Release Political Prisoners before Elections: UN Official

Thomas Ojea Quintana (UN Special Reporteur on Burma)

Tomás Ojea Quintana, the UN special rapporteur on human rights in Burma.
Tomás Ojea Quintana, the UN special rapporteur on human rights in Burma.
WASHINGTON — The Burmese military junta should release all political prisoners before the country’s 2010 elections in order to make it as inclusive as possible, the UN special rapporteur

on human rights in Burma said on Thursday.

“I told the government that these elections should be fair and transparent, that freedom of speech, movement and association should be guaranteed in the country, and of course that all prisoners of conscience should be released before those elections,” said Tomás Ojea Quintana, addressing a press conference at  UN headquarters in New York.

Quintana also urged the military junta to take prompt measures to establish accountability and responsibility regarding widespread and systematic human rights violations.
Referring to starvation and reports of dire socio-economic conditions in many parts of the country, he also asked the Burmese government and the international community to find solutions to eradicate poverty in the country.

Recounting his recommendations to the Burmese junta, he said he called for the release of all prisoners of conscience; the review and reform of national legislation that was not in compliance with international human rights standards; the reform of the judiciary to assure independence and impartiality; and the reform of the military which needed to respect international humanitarian law in conflict areas, as well as the rights of civilians.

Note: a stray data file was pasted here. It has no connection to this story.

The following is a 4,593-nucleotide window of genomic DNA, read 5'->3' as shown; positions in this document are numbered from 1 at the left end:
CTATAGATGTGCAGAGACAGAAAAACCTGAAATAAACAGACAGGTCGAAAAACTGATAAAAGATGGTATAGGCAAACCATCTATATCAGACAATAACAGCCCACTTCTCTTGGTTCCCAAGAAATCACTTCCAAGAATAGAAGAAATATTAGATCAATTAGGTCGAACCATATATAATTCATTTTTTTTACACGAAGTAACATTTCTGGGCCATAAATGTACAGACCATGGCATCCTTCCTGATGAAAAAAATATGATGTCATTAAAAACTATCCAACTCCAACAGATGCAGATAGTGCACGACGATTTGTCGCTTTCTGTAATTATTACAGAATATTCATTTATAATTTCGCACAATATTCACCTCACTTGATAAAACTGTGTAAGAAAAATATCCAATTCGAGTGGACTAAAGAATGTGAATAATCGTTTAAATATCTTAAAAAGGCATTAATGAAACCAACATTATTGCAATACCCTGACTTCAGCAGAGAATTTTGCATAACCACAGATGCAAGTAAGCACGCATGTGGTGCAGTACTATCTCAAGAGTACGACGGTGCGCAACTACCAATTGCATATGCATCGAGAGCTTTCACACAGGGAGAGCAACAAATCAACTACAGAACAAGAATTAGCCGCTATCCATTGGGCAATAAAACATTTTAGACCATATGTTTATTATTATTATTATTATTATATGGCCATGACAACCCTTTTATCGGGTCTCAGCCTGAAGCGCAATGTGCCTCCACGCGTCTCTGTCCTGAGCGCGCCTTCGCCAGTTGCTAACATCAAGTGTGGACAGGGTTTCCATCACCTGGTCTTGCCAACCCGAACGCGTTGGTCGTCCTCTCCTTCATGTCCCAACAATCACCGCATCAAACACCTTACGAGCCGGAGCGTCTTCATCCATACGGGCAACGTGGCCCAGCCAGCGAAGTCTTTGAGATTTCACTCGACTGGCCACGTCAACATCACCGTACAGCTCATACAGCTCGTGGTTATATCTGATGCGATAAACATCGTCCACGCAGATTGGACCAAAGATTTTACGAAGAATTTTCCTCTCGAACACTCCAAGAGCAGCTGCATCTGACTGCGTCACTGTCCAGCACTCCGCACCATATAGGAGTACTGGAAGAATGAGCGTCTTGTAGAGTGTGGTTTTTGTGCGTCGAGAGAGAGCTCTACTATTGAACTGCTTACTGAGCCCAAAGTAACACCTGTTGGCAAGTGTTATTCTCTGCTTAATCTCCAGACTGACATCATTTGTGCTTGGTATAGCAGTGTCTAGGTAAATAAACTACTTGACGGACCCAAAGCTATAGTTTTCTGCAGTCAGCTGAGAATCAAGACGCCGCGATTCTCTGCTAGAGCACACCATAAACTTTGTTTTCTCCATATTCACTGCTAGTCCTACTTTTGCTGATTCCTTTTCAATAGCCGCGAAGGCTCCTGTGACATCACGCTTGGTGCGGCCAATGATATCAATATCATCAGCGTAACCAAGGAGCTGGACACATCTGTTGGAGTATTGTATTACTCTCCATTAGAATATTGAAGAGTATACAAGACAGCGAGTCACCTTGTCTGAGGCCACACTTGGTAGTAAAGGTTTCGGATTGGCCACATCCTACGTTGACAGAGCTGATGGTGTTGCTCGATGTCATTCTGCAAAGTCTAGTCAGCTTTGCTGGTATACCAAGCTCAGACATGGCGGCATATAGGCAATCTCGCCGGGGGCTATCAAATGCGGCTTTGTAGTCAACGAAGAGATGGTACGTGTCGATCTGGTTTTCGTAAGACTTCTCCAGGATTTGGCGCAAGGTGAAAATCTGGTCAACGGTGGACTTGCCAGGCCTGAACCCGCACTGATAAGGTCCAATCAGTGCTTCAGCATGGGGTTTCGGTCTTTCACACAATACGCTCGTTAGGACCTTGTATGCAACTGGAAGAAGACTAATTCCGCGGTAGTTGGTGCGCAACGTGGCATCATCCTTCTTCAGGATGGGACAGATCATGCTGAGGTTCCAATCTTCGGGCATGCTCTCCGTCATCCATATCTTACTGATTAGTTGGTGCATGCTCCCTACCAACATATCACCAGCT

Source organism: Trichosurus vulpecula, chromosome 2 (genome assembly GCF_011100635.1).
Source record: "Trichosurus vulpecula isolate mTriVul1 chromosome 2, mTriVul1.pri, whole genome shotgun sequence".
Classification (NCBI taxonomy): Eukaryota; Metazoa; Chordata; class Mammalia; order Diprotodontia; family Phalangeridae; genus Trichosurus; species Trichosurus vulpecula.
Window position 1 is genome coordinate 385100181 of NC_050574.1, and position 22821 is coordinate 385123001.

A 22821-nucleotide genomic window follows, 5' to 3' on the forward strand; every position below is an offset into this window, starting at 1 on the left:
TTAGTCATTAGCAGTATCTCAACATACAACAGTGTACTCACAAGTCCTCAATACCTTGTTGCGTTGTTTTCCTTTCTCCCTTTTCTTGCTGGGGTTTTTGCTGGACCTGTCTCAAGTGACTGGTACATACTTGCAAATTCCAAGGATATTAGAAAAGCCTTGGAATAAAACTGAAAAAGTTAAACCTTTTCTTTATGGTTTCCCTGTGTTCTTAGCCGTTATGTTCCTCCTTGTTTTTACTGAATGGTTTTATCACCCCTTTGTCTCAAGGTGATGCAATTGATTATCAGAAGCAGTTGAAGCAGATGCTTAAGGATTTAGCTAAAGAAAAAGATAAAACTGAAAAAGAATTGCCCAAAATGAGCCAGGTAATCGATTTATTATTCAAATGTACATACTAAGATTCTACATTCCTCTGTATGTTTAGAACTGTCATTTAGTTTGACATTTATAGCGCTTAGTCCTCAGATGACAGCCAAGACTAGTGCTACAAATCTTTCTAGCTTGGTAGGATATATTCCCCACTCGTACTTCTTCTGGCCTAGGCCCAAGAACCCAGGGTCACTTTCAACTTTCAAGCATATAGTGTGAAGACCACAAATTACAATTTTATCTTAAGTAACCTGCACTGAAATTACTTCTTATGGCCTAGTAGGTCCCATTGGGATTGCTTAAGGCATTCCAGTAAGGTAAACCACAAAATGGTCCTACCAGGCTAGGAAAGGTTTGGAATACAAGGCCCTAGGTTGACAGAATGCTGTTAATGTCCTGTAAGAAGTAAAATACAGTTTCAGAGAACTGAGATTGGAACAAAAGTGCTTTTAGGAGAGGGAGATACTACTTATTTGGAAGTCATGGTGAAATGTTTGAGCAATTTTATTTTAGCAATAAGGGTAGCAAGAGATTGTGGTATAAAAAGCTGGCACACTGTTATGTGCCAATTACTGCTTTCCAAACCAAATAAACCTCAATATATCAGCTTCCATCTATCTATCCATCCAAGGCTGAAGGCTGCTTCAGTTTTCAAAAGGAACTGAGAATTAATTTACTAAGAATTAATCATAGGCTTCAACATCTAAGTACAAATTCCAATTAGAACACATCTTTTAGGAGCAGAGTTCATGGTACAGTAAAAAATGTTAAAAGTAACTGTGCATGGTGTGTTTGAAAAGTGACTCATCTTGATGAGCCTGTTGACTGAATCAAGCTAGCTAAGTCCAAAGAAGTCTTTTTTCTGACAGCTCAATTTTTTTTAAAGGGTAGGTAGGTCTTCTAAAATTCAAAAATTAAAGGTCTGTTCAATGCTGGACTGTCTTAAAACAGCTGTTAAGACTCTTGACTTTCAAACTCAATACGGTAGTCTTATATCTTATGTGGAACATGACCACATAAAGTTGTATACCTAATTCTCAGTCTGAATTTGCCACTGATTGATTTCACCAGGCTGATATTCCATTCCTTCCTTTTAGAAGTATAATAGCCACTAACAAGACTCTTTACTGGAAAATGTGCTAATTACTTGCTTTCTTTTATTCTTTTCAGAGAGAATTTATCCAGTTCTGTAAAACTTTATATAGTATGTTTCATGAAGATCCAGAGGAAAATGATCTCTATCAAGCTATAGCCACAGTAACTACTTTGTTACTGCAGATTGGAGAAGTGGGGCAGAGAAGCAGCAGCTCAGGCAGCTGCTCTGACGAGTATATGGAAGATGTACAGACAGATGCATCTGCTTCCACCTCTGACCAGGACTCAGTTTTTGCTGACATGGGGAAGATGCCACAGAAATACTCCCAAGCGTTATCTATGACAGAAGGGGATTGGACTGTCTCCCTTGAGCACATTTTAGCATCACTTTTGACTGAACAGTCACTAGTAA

Quintana said he told the UN General Assembly committee dealing with social and humanitarian issues that the situation of human rights in Burma remained “alarming,” with “a pattern of widespread and systematic violations.” The prevailing military impunity allowed for the continuation of the violations, he sad.

“I urge the government to take prompt measures to establish accountability and responsibility with regard to those widespread and systematic human rights violations,” he said.

Quintana, who has visited Burma twice since being appointed special rapporteur in May 2008, said he will make a third trip from Nov. 22 to 27. The itinerary of the visit would depend on the agenda agreed to by the government, but one of the issues of interest to him related to serious human rights violations with regard to the country’s Muslim communities.

In response to a question, he described a recent favorable ruling by Burma’s Supreme Court with regard to the situation of Muslims and their rights to marry each other. That positive development had been included in his report, he said.

Asked to comment on reports that provision of food aid in Burma was conditional on work, he said that he had not mentioned that in his report because he had not had any reliable evidence on that point.  But his report did contain information on food assistance.

In regard to Burma’s judiciary, he said he had met with the attorney-general, with whom he had a frank discussion on the issue of independence. He said it was significant that during his last visit, the chief justice had accepted a mission by the special rapporteur on independence of judges and lawyers, which had initially been denied by the government.

[readon1 url=”″]Source: Irrawaddy[/readon1]

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